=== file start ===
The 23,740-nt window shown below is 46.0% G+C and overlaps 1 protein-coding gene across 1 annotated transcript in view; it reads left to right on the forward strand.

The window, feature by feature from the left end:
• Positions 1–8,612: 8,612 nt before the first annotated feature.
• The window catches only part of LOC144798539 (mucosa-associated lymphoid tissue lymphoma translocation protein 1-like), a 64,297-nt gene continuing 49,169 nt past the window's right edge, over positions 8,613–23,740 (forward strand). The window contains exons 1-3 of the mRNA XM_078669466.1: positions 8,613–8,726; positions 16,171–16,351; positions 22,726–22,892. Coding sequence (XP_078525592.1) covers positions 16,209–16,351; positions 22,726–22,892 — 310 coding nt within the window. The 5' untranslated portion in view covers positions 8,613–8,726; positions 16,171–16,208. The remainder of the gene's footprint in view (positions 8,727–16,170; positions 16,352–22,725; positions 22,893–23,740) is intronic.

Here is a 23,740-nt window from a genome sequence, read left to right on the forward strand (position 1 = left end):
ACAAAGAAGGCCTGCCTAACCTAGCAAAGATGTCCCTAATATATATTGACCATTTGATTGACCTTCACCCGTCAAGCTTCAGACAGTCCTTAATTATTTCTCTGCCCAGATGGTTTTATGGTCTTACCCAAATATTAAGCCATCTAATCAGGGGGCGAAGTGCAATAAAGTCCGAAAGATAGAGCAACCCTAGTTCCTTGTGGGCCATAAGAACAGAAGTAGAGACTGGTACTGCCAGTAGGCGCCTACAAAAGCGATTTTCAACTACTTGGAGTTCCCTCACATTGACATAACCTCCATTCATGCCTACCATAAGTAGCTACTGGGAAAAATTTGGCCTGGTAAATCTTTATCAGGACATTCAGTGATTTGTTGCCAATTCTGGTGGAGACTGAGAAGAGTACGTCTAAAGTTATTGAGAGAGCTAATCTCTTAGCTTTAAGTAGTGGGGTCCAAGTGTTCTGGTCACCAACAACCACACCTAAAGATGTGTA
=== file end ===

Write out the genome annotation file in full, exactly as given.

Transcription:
The 23,740-nt window shown below is 46.0% G+C and overlaps 1 protein-coding gene across 1 annotated transcript in view; it reads left to right on the forward strand.

The window, feature by feature from the left end:
• Positions 1–8,612: 8,612 nt before the first annotated feature.
• The window catches only part of LOC144798539 (mucosa-associated lymphoid tissue lymphoma translocation protein 1-like), a 64,297-nt gene continuing 49,169 nt past the window's right edge, over positions 8,613–23,740 (forward strand). The window contains exons 1-3 of the mRNA XM_078669466.1: positions 8,613–8,726; positions 16,171–16,351; positions 22,726–22,892. Coding sequence (XP_078525592.1) covers positions 16,209–16,351; positions 22,726–22,892 — 310 coding nt within the window. The 5' untranslated portion in view covers positions 8,613–8,726; positions 16,171–16,208. The remainder of the gene's footprint in view (positions 8,727–16,170; positions 16,352–22,725; positions 22,893–23,740) is intronic.

Here is a 23,740-nt window from a genome sequence, read left to right on the forward strand (position 1 = left end):
ACAAAGAAGGCCTGCCTAACCTAGCAAAGATGTCCCTAATATATATTGACCATTTGATTGACCTTCACCCGTCAAGCTTCAGACAGTCCTTAATTATTTCTCTGCCCAGATGGTTTTATGGTCTTACCCAAATATTAAGCCATCTAATCAGGGGGCGAAGTGCAATAAAGTCCGAAAGATAGAGCAACCCTAGTTCCTTGTGGGCCATAAGAACAGAAGTAGAGACTGGTACTGCCAGTAGGCGCCTACAAAAGCGATTTTCAACTACTTGGAGTTCCCTCACATTGACATAACCTCCATTCATGCCTACCATAAGTAGCTACTGGGAAAAATTTGGCCTGGTAAATCTTTATCAGGACATTCAGTGATTTGTTGCCAATTCTGGTGGAGACTGAGAAGAGTACGTCTAAAGTTATTGAGAGAGCTAATCTCTTAGCTTTAAGTAGTGGGGTCCAAGTGTTCTGGTCACCAACAACCACACCTAAAGATGTGTA